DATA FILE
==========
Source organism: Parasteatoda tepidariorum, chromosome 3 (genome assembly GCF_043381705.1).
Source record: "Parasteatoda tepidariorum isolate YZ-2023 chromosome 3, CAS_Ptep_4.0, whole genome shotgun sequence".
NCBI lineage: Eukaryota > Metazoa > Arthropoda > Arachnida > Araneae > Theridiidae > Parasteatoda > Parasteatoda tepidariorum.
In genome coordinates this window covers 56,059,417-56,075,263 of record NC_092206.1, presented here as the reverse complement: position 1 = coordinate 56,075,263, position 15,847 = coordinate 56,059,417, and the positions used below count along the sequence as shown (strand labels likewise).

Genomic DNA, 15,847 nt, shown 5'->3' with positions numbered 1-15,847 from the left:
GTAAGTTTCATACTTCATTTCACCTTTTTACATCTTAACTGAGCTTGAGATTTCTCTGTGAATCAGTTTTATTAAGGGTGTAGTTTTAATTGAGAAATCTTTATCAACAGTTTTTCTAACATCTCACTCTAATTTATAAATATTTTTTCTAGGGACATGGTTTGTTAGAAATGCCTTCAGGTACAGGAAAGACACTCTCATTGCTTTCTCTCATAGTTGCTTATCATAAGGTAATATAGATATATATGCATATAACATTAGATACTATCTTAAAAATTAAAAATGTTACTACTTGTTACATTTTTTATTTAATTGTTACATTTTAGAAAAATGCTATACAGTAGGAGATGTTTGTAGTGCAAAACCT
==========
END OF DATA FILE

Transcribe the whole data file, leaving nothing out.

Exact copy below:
Source organism: Parasteatoda tepidariorum, chromosome 3 (genome assembly GCF_043381705.1).
Source record: "Parasteatoda tepidariorum isolate YZ-2023 chromosome 3, CAS_Ptep_4.0, whole genome shotgun sequence".
NCBI lineage: Eukaryota > Metazoa > Arthropoda > Arachnida > Araneae > Theridiidae > Parasteatoda > Parasteatoda tepidariorum.
In genome coordinates this window covers 56,059,417-56,075,263 of record NC_092206.1, presented here as the reverse complement: position 1 = coordinate 56,075,263, position 15,847 = coordinate 56,059,417, and the positions used below count along the sequence as shown (strand labels likewise).

Genomic DNA, 15,847 nt, shown 5'->3' with positions numbered 1-15,847 from the left:
GTAAGTTTCATACTTCATTTCACCTTTTTACATCTTAACTGAGCTTGAGATTTCTCTGTGAATCAGTTTTATTAAGGGTGTAGTTTTAATTGAGAAATCTTTATCAACAGTTTTTCTAACATCTCACTCTAATTTATAAATATTTTTTCTAGGGACATGGTTTGTTAGAAATGCCTTCAGGTACAGGAAAGACACTCTCATTGCTTTCTCTCATAGTTGCTTATCATAAGGTAATATAGATATATATGCATATAACATTAGATACTATCTTAAAAATTAAAAATGTTACTACTTGTTACATTTTTTATTTAATTGTTACATTTTAGAAAAATGCTATACAGTAGGAGATGTTTGTAGTGCAAAACCT